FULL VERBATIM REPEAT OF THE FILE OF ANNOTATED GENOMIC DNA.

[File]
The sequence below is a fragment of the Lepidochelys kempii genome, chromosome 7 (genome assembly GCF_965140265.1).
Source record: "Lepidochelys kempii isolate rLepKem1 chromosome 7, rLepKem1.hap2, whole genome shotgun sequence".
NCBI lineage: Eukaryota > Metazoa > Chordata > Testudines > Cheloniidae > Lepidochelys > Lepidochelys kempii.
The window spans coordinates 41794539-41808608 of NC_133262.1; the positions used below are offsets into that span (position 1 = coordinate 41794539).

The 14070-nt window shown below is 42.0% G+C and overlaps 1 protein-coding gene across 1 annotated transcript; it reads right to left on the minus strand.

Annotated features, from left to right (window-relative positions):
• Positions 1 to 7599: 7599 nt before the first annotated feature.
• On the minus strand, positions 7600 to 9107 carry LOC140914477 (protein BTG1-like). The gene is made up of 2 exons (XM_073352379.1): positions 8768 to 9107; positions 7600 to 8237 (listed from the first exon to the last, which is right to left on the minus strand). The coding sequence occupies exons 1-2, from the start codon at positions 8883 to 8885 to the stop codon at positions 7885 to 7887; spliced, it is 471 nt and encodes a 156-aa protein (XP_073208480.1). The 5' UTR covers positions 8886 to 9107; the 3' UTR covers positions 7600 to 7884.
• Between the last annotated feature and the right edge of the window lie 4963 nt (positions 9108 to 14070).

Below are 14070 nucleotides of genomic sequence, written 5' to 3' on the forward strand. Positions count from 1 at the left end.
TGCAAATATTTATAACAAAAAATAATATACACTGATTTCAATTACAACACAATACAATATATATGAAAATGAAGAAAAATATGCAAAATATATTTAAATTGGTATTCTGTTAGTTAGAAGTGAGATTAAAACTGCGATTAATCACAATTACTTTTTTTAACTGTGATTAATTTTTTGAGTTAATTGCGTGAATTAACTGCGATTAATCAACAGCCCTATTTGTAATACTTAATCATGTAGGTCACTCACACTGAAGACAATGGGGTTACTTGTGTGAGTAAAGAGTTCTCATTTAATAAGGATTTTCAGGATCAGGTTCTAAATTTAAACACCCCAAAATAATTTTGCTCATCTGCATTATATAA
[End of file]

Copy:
The sequence below is a fragment of the Lepidochelys kempii genome, chromosome 7 (genome assembly GCF_965140265.1).
Source record: "Lepidochelys kempii isolate rLepKem1 chromosome 7, rLepKem1.hap2, whole genome shotgun sequence".
NCBI lineage: Eukaryota > Metazoa > Chordata > Testudines > Cheloniidae > Lepidochelys > Lepidochelys kempii.
The window spans coordinates 41794539-41808608 of NC_133262.1; the positions used below are offsets into that span (position 1 = coordinate 41794539).

The 14070-nt window shown below is 42.0% G+C and overlaps 1 protein-coding gene across 1 annotated transcript; it reads right to left on the minus strand.

Annotated features, from left to right (window-relative positions):
• Positions 1 to 7599: 7599 nt before the first annotated feature.
• On the minus strand, positions 7600 to 9107 carry LOC140914477 (protein BTG1-like). The gene is made up of 2 exons (XM_073352379.1): positions 8768 to 9107; positions 7600 to 8237 (listed from the first exon to the last, which is right to left on the minus strand). The coding sequence occupies exons 1-2, from the start codon at positions 8883 to 8885 to the stop codon at positions 7885 to 7887; spliced, it is 471 nt and encodes a 156-aa protein (XP_073208480.1). The 5' UTR covers positions 8886 to 9107; the 3' UTR covers positions 7600 to 7884.
• Between the last annotated feature and the right edge of the window lie 4963 nt (positions 9108 to 14070).

Below are 14070 nucleotides of genomic sequence, written 5' to 3' on the forward strand. Positions count from 1 at the left end.
TGCAAATATTTATAACAAAAAATAATATACACTGATTTCAATTACAACACAATACAATATATATGAAAATGAAGAAAAATATGCAAAATATATTTAAATTGGTATTCTGTTAGTTAGAAGTGAGATTAAAACTGCGATTAATCACAATTACTTTTTTTAACTGTGATTAATTTTTTGAGTTAATTGCGTGAATTAACTGCGATTAATCAACAGCCCTATTTGTAATACTTAATCATGTAGGTCACTCACACTGAAGACAATGGGGTTACTTGTGTGAGTAAAGAGTTCTCATTTAATAAGGATTTTCAGGATCAGGTTCTAAATTTAAACACCCCAAAATAATTTTGCTCATCTGCATTATATAA